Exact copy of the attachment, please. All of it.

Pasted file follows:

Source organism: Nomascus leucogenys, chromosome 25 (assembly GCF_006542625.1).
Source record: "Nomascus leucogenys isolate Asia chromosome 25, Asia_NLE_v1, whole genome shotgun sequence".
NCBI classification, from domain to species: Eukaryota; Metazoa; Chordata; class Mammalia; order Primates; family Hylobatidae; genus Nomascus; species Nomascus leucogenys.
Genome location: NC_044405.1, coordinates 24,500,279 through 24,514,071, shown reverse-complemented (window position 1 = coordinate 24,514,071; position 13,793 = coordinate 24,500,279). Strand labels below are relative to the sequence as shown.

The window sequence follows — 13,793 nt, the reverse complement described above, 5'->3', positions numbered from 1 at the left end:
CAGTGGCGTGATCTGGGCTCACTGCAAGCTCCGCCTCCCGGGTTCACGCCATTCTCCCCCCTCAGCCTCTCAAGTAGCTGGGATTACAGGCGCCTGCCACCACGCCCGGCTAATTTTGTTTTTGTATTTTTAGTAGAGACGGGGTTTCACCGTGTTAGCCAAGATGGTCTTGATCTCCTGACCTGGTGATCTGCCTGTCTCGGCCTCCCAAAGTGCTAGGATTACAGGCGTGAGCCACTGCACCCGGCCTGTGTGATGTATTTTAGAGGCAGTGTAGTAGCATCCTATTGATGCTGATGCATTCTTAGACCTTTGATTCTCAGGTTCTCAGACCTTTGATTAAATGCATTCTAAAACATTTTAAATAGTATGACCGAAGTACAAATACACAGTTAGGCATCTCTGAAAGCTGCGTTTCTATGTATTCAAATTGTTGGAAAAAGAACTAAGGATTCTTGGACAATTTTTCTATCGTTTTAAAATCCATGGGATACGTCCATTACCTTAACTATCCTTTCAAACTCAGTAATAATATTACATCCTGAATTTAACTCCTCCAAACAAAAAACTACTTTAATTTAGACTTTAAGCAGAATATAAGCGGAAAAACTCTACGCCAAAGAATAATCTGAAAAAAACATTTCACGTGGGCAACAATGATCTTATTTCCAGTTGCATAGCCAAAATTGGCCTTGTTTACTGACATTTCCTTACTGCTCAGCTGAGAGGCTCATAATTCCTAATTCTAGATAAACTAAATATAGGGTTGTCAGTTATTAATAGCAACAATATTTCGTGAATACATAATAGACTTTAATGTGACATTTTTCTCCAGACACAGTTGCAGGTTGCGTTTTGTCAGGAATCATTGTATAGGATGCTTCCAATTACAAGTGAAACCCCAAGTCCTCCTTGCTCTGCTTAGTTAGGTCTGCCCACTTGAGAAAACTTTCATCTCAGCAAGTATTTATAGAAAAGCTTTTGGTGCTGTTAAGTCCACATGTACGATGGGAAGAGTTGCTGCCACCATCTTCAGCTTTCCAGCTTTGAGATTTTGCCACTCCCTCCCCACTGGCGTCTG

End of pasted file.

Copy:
Source organism: Nomascus leucogenys, chromosome 25 (assembly GCF_006542625.1).
Source record: "Nomascus leucogenys isolate Asia chromosome 25, Asia_NLE_v1, whole genome shotgun sequence".
NCBI classification, from domain to species: Eukaryota; Metazoa; Chordata; class Mammalia; order Primates; family Hylobatidae; genus Nomascus; species Nomascus leucogenys.
Genome location: NC_044405.1, coordinates 24,500,279 through 24,514,071, shown reverse-complemented (window position 1 = coordinate 24,514,071; position 13,793 = coordinate 24,500,279). Strand labels below are relative to the sequence as shown.

The window sequence follows — 13,793 nt, the reverse complement described above, 5'->3', positions numbered from 1 at the left end:
CAGTGGCGTGATCTGGGCTCACTGCAAGCTCCGCCTCCCGGGTTCACGCCATTCTCCCCCCTCAGCCTCTCAAGTAGCTGGGATTACAGGCGCCTGCCACCACGCCCGGCTAATTTTGTTTTTGTATTTTTAGTAGAGACGGGGTTTCACCGTGTTAGCCAAGATGGTCTTGATCTCCTGACCTGGTGATCTGCCTGTCTCGGCCTCCCAAAGTGCTAGGATTACAGGCGTGAGCCACTGCACCCGGCCTGTGTGATGTATTTTAGAGGCAGTGTAGTAGCATCCTATTGATGCTGATGCATTCTTAGACCTTTGATTCTCAGGTTCTCAGACCTTTGATTAAATGCATTCTAAAACATTTTAAATAGTATGACCGAAGTACAAATACACAGTTAGGCATCTCTGAAAGCTGCGTTTCTATGTATTCAAATTGTTGGAAAAAGAACTAAGGATTCTTGGACAATTTTTCTATCGTTTTAAAATCCATGGGATACGTCCATTACCTTAACTATCCTTTCAAACTCAGTAATAATATTACATCCTGAATTTAACTCCTCCAAACAAAAAACTACTTTAATTTAGACTTTAAGCAGAATATAAGCGGAAAAACTCTACGCCAAAGAATAATCTGAAAAAAACATTTCACGTGGGCAACAATGATCTTATTTCCAGTTGCATAGCCAAAATTGGCCTTGTTTACTGACATTTCCTTACTGCTCAGCTGAGAGGCTCATAATTCCTAATTCTAGATAAACTAAATATAGGGTTGTCAGTTATTAATAGCAACAATATTTCGTGAATACATAATAGACTTTAATGTGACATTTTTCTCCAGACACAGTTGCAGGTTGCGTTTTGTCAGGAATCATTGTATAGGATGCTTCCAATTACAAGTGAAACCCCAAGTCCTCCTTGCTCTGCTTAGTTAGGTCTGCCCACTTGAGAAAACTTTCATCTCAGCAAGTATTTATAGAAAAGCTTTTGGTGCTGTTAAGTCCACATGTACGATGGGAAGAGTTGCTGCCACCATCTTCAGCTTTCCAGCTTTGAGATTTTGCCACTCCCTCCCCACTGGCGTCTG